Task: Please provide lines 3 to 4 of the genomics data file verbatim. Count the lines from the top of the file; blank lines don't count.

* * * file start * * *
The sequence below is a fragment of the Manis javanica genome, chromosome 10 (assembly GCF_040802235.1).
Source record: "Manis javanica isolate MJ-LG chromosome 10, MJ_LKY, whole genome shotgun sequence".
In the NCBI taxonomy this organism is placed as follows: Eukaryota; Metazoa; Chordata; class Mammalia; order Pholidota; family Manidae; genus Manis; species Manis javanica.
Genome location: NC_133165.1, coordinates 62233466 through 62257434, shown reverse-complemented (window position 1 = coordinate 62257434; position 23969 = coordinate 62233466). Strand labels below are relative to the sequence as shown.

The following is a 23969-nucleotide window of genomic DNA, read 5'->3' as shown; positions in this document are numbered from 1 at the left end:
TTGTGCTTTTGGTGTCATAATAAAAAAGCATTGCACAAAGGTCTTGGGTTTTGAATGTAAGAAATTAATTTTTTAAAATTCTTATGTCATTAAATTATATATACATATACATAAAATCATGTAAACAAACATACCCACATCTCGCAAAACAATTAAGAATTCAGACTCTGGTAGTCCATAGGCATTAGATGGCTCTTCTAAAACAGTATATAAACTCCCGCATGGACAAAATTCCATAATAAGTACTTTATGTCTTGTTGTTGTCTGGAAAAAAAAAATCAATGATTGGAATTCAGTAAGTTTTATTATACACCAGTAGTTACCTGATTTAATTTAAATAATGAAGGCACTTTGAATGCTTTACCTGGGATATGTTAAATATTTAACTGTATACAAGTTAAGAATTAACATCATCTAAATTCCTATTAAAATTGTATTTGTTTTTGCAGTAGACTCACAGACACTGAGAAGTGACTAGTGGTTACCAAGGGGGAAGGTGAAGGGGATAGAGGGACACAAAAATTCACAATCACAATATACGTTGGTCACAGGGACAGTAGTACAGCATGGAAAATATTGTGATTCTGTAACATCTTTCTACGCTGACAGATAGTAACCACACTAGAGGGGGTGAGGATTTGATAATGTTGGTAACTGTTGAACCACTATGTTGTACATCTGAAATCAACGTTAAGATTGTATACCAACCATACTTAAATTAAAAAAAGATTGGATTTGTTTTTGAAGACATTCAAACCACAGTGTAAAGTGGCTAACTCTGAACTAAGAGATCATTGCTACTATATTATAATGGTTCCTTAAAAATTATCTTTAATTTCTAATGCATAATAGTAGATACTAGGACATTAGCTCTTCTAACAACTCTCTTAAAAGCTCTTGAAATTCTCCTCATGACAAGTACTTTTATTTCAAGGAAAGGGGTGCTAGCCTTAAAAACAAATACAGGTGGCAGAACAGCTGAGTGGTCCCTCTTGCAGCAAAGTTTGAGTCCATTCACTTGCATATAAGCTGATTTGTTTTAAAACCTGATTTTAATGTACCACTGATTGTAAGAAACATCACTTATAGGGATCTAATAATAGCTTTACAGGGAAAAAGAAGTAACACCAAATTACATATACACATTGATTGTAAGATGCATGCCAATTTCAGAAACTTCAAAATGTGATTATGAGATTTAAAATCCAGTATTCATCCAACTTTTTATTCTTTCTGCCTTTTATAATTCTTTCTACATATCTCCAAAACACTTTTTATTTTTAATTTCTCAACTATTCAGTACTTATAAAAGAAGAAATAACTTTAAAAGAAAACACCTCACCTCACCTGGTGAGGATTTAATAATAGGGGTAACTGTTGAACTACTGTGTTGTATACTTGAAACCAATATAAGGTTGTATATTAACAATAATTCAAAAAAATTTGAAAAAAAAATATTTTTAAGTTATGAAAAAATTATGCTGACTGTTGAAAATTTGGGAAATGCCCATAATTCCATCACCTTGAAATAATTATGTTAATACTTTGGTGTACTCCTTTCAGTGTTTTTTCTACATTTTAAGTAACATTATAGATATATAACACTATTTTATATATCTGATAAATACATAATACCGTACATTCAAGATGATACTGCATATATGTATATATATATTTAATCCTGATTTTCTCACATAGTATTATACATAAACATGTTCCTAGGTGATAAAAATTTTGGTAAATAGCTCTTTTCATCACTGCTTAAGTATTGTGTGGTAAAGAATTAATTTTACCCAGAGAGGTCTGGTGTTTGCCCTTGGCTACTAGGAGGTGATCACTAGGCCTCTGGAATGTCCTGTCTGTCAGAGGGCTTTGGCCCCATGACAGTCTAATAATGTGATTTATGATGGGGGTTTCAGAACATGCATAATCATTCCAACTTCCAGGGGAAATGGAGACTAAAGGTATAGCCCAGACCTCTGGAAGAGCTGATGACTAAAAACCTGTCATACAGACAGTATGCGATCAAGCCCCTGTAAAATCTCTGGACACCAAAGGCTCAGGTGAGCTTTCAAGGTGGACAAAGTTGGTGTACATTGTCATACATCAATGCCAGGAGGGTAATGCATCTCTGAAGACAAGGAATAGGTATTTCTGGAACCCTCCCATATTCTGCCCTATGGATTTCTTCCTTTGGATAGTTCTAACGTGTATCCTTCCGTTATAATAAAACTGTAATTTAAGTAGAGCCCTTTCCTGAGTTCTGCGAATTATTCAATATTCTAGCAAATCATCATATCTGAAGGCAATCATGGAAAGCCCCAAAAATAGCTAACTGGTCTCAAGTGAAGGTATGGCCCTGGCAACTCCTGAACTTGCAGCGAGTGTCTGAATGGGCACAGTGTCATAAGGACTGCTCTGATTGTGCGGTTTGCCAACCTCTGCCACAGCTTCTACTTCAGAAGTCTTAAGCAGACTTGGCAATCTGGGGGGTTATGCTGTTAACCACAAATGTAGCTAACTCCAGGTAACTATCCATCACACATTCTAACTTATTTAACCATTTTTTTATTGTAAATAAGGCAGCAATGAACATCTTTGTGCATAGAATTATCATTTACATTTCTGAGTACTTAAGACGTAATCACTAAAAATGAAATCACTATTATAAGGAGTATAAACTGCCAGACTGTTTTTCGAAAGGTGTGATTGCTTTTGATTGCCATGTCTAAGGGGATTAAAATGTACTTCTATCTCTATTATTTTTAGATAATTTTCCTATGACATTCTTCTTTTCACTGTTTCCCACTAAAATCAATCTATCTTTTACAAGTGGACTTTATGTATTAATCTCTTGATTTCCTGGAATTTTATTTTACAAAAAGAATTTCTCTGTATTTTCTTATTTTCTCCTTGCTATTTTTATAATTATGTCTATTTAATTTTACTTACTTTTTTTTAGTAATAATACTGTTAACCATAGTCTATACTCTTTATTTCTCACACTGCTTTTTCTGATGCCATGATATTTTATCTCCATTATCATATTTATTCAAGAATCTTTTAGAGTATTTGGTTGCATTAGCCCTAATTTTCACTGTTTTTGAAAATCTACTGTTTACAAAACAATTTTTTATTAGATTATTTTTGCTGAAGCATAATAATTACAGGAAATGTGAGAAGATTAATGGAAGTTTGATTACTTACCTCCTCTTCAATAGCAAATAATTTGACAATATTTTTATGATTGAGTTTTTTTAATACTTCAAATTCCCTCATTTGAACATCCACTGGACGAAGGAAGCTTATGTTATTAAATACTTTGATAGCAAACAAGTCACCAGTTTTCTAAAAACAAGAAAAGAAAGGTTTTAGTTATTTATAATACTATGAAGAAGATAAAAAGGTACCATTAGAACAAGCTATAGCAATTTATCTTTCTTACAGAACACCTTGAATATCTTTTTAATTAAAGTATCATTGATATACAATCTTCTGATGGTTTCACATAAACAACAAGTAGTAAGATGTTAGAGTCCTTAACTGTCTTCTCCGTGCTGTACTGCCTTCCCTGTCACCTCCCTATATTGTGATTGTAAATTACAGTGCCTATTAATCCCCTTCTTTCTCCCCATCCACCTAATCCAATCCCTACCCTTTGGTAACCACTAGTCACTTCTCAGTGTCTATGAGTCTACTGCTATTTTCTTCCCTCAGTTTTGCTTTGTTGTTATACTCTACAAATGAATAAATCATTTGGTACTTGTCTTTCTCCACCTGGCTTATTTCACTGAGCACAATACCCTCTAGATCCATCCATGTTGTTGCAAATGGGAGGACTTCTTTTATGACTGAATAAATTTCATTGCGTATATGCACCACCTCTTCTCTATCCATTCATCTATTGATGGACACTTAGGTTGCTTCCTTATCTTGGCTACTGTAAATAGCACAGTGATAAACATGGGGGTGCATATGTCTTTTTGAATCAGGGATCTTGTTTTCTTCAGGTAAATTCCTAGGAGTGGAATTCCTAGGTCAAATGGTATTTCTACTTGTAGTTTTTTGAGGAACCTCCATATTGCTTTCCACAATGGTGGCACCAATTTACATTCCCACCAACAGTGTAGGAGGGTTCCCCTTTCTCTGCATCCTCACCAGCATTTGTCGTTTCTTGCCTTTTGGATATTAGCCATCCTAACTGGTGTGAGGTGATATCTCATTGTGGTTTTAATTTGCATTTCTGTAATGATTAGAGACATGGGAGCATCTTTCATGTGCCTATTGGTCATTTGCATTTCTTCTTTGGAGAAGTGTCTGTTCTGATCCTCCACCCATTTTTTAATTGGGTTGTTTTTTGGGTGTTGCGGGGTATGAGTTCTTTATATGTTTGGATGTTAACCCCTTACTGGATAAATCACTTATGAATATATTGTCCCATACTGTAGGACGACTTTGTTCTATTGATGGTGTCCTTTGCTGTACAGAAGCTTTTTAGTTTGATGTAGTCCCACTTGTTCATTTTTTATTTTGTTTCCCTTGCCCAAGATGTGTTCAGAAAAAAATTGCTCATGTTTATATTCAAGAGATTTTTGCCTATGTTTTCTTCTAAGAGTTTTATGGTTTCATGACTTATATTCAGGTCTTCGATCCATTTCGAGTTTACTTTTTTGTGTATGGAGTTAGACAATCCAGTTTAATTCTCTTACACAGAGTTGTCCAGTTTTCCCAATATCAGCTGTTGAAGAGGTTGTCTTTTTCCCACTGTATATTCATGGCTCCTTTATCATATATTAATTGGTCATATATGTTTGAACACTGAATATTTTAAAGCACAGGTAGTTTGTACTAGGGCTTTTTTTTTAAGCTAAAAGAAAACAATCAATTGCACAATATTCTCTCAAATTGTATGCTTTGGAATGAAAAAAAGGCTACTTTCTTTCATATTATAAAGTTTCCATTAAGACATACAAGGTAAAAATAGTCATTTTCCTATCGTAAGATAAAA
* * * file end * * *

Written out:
In the NCBI taxonomy this organism is placed as follows: Eukaryota; Metazoa; Chordata; class Mammalia; order Pholidota; family Manidae; genus Manis; species Manis javanica.
Genome location: NC_133165.1, coordinates 62233466 through 62257434, shown reverse-complemented (window position 1 = coordinate 62257434; position 23969 = coordinate 62233466). Strand labels below are relative to the sequence as shown.